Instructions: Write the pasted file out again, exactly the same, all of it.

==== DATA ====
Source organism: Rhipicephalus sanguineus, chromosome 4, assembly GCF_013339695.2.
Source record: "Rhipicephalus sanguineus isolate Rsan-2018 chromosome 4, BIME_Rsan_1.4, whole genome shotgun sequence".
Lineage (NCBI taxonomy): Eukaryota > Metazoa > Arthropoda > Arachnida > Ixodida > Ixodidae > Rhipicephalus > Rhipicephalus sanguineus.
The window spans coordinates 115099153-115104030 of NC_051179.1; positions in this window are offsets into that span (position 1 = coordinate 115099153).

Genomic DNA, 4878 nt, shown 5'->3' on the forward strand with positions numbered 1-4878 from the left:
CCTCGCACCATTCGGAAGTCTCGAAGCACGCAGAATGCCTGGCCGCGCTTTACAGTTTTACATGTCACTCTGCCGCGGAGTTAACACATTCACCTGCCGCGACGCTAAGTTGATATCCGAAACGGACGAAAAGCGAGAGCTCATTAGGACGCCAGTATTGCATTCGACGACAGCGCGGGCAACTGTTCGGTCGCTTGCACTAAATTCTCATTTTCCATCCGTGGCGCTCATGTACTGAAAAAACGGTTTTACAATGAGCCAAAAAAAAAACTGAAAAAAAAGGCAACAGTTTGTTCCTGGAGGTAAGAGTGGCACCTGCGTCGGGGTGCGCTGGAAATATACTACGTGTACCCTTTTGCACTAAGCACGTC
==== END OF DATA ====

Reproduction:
Source organism: Rhipicephalus sanguineus, chromosome 4, assembly GCF_013339695.2.
Source record: "Rhipicephalus sanguineus isolate Rsan-2018 chromosome 4, BIME_Rsan_1.4, whole genome shotgun sequence".
Lineage (NCBI taxonomy): Eukaryota > Metazoa > Arthropoda > Arachnida > Ixodida > Ixodidae > Rhipicephalus > Rhipicephalus sanguineus.
The window spans coordinates 115099153-115104030 of NC_051179.1; positions in this window are offsets into that span (position 1 = coordinate 115099153).

Genomic DNA, 4878 nt, shown 5'->3' on the forward strand with positions numbered 1-4878 from the left:
CCTCGCACCATTCGGAAGTCTCGAAGCACGCAGAATGCCTGGCCGCGCTTTACAGTTTTACATGTCACTCTGCCGCGGAGTTAACACATTCACCTGCCGCGACGCTAAGTTGATATCCGAAACGGACGAAAAGCGAGAGCTCATTAGGACGCCAGTATTGCATTCGACGACAGCGCGGGCAACTGTTCGGTCGCTTGCACTAAATTCTCATTTTCCATCCGTGGCGCTCATGTACTGAAAAAACGGTTTTACAATGAGCCAAAAAAAAAACTGAAAAAAAAGGCAACAGTTTGTTCCTGGAGGTAAGAGTGGCACCTGCGTCGGGGTGCGCTGGAAATATACTACGTGTACCCTTTTGCACTAAGCACGTC